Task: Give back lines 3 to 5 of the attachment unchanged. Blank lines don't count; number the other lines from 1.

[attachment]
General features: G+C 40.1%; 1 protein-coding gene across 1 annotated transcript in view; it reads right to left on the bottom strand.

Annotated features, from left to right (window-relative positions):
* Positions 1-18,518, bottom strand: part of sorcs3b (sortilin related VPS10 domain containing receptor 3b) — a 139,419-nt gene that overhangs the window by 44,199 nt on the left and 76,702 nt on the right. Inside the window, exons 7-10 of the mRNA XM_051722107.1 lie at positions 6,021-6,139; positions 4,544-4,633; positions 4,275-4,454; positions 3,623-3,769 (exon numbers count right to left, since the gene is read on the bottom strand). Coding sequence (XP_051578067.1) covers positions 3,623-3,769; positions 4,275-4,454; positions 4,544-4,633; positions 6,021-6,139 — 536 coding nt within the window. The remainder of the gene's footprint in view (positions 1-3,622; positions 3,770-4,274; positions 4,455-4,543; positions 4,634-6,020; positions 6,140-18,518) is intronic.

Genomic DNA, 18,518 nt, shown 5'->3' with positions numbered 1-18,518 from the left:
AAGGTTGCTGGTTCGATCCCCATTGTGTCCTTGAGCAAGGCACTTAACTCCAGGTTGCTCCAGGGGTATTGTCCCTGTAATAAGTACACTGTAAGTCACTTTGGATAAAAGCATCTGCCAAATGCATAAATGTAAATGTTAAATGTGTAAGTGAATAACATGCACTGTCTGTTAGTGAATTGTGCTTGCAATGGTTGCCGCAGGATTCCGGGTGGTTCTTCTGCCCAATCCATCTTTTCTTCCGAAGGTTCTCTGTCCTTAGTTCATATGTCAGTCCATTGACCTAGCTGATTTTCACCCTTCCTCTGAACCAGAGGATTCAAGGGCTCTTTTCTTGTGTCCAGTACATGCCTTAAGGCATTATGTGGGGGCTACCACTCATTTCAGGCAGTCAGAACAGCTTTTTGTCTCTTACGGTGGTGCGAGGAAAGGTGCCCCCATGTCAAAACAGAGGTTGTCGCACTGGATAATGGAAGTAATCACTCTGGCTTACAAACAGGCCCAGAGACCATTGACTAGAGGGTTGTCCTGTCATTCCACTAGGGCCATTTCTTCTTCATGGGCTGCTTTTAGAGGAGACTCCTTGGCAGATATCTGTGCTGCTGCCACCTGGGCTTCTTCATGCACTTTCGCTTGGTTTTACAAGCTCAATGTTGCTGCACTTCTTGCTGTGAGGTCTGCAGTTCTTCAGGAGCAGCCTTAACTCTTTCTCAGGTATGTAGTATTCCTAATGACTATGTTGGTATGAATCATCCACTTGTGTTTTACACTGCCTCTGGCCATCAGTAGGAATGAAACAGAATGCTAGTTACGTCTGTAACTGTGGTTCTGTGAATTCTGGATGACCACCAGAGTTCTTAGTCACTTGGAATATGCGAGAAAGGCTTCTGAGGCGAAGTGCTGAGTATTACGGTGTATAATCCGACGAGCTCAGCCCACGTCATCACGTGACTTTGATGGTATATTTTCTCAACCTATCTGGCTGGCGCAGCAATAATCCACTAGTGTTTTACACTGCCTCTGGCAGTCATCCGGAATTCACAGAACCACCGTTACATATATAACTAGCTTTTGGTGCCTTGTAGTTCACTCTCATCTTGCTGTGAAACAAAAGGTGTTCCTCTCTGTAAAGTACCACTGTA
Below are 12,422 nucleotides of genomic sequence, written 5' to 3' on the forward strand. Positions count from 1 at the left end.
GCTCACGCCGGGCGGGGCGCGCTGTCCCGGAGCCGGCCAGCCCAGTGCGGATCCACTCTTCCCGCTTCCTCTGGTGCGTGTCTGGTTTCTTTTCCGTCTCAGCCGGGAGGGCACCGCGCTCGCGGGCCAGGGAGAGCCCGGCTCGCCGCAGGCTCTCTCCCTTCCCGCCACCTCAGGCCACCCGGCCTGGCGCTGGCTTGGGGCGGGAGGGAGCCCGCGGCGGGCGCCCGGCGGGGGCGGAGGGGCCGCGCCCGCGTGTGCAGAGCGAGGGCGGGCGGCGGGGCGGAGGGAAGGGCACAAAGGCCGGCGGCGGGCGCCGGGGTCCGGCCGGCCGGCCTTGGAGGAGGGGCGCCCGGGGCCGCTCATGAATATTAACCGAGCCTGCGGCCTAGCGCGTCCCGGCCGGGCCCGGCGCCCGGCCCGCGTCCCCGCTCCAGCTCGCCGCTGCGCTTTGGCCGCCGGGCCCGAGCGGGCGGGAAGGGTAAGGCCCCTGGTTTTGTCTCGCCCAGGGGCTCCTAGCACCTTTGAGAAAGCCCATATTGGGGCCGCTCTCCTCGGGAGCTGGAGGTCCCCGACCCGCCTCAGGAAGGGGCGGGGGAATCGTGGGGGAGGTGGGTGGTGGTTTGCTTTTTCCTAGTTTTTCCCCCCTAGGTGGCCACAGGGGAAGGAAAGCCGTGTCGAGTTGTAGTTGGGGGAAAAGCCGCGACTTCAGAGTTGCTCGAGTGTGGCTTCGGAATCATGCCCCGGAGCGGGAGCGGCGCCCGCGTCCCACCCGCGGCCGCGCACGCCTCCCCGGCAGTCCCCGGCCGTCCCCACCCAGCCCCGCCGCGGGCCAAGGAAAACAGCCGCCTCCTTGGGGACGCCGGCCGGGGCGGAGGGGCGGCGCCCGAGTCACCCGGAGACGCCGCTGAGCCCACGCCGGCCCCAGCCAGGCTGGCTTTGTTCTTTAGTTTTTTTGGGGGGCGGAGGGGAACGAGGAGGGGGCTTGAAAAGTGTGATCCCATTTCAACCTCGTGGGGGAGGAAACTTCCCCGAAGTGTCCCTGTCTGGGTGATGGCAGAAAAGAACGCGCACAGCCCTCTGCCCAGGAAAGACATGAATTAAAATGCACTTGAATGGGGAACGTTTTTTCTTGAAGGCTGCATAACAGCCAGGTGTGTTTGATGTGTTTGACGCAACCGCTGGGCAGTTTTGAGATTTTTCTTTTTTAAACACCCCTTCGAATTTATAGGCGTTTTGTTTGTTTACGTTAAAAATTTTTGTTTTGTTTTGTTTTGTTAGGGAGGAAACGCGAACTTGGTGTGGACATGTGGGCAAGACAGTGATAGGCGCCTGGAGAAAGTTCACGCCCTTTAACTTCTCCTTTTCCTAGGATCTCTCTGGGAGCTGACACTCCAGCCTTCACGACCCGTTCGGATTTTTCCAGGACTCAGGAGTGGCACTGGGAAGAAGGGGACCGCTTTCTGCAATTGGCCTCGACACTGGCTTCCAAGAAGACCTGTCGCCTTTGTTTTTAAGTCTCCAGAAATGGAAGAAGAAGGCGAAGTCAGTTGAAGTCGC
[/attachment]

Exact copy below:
* Positions 1-18,518, bottom strand: part of sorcs3b (sortilin related VPS10 domain containing receptor 3b) — a 139,419-nt gene that overhangs the window by 44,199 nt on the left and 76,702 nt on the right. Inside the window, exons 7-10 of the mRNA XM_051722107.1 lie at positions 6,021-6,139; positions 4,544-4,633; positions 4,275-4,454; positions 3,623-3,769 (exon numbers count right to left, since the gene is read on the bottom strand). Coding sequence (XP_051578067.1) covers positions 3,623-3,769; positions 4,275-4,454; positions 4,544-4,633; positions 6,021-6,139 — 536 coding nt within the window. The remainder of the gene's footprint in view (positions 1-3,622; positions 3,770-4,274; positions 4,455-4,543; positions 4,634-6,020; positions 6,140-18,518) is intronic.

Genomic DNA, 18,518 nt, shown 5'->3' with positions numbered 1-18,518 from the left:
AAGGTTGCTGGTTCGATCCCCATTGTGTCCTTGAGCAAGGCACTTAACTCCAGGTTGCTCCAGGGGTATTGTCCCTGTAATAAGTACACTGTAAGTCACTTTGGATAAAAGCATCTGCCAAATGCATAAATGTAAATGTTAAATGTGTAAGTGAATAACATGCACTGTCTGTTAGTGAATTGTGCTTGCAATGGTTGCCGCAGGATTCCGGGTGGTTCTTCTGCCCAATCCATCTTTTCTTCCGAAGGTTCTCTGTCCTTAGTTCATATGTCAGTCCATTGACCTAGCTGATTTTCACCCTTCCTCTGAACCAGAGGATTCAAGGGCTCTTTTCTTGTGTCCAGTACATGCCTTAAGGCATTATGTGGGGGCTACCACTCATTTCAGGCAGTCAGAACAGCTTTTTGTCTCTTACGGTGGTGCGAGGAAAGGTGCCCCCATGTCAAAACAGAGGTTGTCGCACTGGATAATGGAAGTAATCACTCTGGCTTACAAACAGGCCCAGAGACCATTGACTAGAGGGTTGTCCTGTCATTCCACTAGGGCCATTTCTTCTTCATGGGCTGCTTTTAGAGGAGACTCCTTGGCAGATATCTGTGCTGCTGCCACCTGGGCTTCTTCATGCACTTTCGCTTGGTTTTACAAGCTCAATGTTGCTGCACTTCTTGCTGTGAGGTCTGCAGTTCTTCAGGAGCAGCCTTAACTCTTTCTCAGGTATGTAGTATTCCTAATGACTATGTTGGTATGAATCATCCACTTGTGTTTTACACTGCCTCTGGCCATCAGTAGGAATGAAACAGAATGCTAGTTACGTCTGTAACTGTGGTTCTGTGAATTCTGGATGACCACCAGAGTTCTTAGTCACTTGGAATATGCGAGAAAGGCTTCTGAGGCGAAGTGCTGAGTATTACGGTGTATAATCCGACGAGCTCAGCCCACGTCATCACGTGACTTTGATGGTATATTTTCTCAACCTATCTGGCTGGCGCAGCAATAATCCACTAGTGTTTTACACTGCCTCTGGCAGTCATCCGGAATTCACAGAACCACCGTTACATATATAACTAGCTTTTGGTGCCTTGTAGTTCACTCTCATCTTGCTGTGAAACAAAAGGTGTTCCTCTCTGTAAAGTACCACTGTA